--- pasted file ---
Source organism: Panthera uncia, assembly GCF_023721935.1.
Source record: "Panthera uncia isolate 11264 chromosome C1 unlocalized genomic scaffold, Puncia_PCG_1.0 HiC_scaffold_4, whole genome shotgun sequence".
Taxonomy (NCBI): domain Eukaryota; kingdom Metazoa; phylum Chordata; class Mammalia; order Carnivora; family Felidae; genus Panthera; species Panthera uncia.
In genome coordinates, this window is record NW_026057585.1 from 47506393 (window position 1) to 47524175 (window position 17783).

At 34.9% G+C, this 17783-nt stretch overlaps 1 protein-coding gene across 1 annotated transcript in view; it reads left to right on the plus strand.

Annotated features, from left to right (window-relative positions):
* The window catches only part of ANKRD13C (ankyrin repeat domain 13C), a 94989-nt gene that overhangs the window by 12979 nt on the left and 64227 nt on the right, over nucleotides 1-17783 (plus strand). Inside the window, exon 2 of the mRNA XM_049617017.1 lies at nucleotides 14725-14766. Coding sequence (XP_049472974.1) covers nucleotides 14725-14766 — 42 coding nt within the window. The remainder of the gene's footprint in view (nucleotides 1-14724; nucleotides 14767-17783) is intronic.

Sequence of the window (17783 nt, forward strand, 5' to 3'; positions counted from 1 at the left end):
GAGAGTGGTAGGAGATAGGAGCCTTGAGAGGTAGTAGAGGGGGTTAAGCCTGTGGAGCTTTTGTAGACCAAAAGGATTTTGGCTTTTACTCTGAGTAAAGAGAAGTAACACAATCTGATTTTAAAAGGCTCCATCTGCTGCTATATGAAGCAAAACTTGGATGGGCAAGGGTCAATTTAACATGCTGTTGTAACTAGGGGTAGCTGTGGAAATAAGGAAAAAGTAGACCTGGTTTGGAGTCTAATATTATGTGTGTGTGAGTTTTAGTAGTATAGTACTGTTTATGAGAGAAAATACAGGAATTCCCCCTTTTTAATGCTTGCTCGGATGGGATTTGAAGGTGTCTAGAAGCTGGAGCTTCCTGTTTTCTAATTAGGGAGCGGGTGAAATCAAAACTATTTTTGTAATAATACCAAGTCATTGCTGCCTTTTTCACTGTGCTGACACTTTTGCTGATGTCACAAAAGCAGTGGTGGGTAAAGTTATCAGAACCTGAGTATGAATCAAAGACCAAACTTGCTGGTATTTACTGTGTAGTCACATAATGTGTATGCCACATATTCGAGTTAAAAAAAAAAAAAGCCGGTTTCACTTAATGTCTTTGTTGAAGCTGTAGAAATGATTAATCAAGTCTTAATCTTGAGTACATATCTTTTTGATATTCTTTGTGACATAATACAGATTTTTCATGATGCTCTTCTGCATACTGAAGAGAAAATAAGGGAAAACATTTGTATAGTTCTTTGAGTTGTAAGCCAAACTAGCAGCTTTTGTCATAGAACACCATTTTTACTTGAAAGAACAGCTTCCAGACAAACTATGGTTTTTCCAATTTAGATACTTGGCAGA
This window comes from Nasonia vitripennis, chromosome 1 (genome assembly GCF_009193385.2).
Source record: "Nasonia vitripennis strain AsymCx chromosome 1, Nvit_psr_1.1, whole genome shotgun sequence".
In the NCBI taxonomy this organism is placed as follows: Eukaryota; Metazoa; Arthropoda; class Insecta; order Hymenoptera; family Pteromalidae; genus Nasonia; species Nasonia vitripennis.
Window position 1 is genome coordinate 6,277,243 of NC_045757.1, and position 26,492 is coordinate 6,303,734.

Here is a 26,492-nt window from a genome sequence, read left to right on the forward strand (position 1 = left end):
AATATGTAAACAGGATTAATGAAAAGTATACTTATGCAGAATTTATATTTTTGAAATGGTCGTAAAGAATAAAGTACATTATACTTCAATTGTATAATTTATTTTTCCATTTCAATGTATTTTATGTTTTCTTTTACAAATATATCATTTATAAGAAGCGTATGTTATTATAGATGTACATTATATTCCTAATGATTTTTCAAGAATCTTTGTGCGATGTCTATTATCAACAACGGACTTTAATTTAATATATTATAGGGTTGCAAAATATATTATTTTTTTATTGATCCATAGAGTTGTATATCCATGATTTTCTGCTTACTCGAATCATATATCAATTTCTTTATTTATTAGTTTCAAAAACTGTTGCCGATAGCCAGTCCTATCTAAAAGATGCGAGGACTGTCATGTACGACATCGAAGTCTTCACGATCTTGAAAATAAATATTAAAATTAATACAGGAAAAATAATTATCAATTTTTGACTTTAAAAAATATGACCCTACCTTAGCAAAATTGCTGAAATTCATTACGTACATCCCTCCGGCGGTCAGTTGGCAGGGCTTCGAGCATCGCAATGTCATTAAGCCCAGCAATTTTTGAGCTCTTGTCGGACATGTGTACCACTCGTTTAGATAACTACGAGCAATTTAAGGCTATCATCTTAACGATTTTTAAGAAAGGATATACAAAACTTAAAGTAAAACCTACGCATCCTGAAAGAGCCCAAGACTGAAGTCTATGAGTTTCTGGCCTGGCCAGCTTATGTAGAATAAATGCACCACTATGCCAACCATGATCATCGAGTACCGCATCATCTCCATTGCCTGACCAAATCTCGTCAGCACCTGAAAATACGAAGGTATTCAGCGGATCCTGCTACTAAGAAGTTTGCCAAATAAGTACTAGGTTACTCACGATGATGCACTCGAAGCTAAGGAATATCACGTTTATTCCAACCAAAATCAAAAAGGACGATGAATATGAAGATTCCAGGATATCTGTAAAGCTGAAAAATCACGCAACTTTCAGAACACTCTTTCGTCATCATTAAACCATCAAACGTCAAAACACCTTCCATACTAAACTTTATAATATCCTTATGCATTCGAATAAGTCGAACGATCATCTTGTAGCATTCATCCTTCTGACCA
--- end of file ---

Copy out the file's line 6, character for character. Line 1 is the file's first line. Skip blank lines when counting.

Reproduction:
Annotated features, from left to right (window-relative positions):